To attain this good diversification across 100s of stocks, you have 3 options. Option 1, is to make individual trades through your stockbroker and purchase certificates for 100 companies. However, unless you have a £1m+ portfolio, this is going to cost you a small fortune in trading fees, which could knock an instant 1-10% off the value of your investments, and the same again when you eventually sell! The second option is to invest in a mutual fund or Unit trust. In these cases, you buy a few units of a fund, which contains pooled cash from thousands of investors, and is managed by a professional money manager. However, these funds typically charge high management charges, and as a result, net of fees, these funds often underperform the market. The third option is to invest in index funds. Index funds are similar to mutual funds, except they trade like stocks on the exchange, and thus can be bought for just the price of a single trade. These funds are managed by people who, rather than trying to ‘beat’ the market by researching and being selective, invest in the whole market and therefore don’t need costly research, and can keep their management fees low. This is the best way to gain cheap access to such diversification. Some index funds such as ones that track the MSCI Emerging Markets index, will invest in over 2000 companies! All for the price of one trade. Index funds are a very useful tool for investors that didn’t exist 20 years ago.
Going The Whole Hog: Multi Asset Class Diversification.
As you can see from the graph above, simply investing many different stocks will still expose you to the high risks of the stock market. To be truely diversified, one must also spread their money across as many asset classes as possible with positive expected returns. This includes Bank Accounts, Savings Bonds, Corporate Bonds, Real Estate, Equities, and for experienced investors only; hedge funds, commodities and real assets such as fine wine, art and collectibles.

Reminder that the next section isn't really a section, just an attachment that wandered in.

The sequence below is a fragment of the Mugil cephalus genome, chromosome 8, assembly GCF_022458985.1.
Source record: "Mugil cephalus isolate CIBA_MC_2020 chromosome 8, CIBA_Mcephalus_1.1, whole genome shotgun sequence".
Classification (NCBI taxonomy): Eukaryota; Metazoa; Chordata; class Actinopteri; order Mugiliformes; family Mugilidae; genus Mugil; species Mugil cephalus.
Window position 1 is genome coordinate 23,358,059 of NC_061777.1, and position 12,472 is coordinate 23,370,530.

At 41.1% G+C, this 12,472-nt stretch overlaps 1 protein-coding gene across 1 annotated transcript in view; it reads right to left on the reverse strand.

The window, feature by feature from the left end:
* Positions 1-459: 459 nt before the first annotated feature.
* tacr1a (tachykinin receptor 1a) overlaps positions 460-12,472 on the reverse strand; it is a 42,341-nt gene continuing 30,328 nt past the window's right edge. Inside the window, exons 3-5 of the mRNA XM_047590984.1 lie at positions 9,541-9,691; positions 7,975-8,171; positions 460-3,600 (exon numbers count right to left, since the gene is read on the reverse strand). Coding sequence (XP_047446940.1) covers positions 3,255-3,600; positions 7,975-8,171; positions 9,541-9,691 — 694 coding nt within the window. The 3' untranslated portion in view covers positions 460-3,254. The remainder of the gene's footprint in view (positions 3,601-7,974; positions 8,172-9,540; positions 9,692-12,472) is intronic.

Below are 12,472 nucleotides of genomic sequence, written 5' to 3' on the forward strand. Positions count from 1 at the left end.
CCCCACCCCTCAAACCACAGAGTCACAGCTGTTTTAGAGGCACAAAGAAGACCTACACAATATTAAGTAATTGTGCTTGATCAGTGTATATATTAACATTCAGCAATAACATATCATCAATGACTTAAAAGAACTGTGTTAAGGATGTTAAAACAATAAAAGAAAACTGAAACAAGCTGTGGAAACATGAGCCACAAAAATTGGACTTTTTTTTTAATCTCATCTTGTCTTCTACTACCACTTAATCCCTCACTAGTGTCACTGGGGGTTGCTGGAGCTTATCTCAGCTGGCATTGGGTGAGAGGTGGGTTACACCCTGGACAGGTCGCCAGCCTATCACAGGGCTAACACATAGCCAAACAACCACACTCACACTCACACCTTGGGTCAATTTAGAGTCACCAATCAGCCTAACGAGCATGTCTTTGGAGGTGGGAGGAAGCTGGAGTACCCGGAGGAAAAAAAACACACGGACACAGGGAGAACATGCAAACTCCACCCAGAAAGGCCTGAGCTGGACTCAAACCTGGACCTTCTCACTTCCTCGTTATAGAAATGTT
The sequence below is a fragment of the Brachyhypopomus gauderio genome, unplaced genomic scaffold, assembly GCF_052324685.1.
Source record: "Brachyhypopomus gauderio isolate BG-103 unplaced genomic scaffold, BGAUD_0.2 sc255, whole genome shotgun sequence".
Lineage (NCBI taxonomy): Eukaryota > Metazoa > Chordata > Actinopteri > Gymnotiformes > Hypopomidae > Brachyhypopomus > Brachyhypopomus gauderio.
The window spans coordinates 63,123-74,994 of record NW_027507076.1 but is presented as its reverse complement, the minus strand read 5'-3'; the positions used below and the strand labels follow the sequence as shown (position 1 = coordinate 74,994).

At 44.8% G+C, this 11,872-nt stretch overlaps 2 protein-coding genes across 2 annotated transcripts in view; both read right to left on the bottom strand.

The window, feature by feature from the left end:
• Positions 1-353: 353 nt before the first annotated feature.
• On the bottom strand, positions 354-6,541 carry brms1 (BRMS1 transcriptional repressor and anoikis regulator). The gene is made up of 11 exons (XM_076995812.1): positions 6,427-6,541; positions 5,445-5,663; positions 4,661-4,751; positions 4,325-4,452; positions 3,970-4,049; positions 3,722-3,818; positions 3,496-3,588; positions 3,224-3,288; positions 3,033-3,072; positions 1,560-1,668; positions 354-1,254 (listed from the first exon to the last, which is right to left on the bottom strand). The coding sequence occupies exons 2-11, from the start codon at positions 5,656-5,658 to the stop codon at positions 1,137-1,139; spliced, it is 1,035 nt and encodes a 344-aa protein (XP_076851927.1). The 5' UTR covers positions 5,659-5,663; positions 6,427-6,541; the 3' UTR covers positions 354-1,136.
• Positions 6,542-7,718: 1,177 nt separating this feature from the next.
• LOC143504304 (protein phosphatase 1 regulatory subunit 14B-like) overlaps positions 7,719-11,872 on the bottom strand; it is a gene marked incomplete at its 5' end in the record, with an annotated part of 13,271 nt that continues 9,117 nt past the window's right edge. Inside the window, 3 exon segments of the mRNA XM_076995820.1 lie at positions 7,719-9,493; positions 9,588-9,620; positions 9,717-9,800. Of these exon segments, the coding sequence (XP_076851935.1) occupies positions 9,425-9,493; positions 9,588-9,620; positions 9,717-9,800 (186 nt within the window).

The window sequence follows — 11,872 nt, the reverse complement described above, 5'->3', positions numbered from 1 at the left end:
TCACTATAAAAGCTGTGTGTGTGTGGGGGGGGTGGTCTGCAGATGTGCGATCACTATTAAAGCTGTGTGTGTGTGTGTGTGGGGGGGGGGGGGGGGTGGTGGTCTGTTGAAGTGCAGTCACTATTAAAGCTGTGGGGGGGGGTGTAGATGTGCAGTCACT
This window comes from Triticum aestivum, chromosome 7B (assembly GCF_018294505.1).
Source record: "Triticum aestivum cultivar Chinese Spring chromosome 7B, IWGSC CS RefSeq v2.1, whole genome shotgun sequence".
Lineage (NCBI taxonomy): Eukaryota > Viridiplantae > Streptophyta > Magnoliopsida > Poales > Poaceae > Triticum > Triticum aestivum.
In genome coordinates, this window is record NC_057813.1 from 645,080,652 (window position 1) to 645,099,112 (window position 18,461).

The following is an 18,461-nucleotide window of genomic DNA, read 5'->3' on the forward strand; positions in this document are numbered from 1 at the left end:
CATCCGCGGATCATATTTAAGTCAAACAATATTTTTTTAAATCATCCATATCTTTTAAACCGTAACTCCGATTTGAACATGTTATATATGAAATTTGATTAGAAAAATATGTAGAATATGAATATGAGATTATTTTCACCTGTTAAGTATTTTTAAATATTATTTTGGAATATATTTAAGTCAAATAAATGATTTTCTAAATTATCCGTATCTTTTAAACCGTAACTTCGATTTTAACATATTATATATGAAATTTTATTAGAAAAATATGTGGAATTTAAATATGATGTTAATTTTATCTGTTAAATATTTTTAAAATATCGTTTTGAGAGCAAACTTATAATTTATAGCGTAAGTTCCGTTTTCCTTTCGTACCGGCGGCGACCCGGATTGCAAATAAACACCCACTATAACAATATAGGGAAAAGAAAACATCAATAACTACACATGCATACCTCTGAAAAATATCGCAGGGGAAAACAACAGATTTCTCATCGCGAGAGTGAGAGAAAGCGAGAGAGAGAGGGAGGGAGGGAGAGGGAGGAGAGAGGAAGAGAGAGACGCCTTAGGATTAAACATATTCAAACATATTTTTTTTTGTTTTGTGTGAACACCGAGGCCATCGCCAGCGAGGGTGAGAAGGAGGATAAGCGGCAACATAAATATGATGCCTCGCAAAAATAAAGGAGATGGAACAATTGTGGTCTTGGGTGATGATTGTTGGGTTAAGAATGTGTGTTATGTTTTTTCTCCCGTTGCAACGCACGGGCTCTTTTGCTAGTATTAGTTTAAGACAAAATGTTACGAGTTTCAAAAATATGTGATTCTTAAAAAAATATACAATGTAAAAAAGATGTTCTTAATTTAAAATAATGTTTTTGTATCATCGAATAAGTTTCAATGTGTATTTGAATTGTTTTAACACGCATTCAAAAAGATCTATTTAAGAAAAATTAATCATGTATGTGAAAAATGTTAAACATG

Learning From The Best: How Does Yale Invest its Endowment Fund?
Yale’s endowment fund can teach us a lot about great, multi-asset-class investing. The Yale endowment fund, over the past 20 years has returned on average in excess of 12% per annum. This is a fantastic return, almost unheard of in this industry. This was achieved, not through throwing all their cash into stocks, but by spreading their fund over real estate, bonds, developed equities, foreign equities and hedge funds. Now, the average investor does not have easy access to Hedge Funds, Venture Capital and similar investments like the big boys, however we can still replicate quite a lot of this portfolio without much effort, using Index funds as mentioned above.
Diversification can be seen as a free lunch. For very little cost, and less time spent, in return you receive smoother returns and hopefully lower fees as well!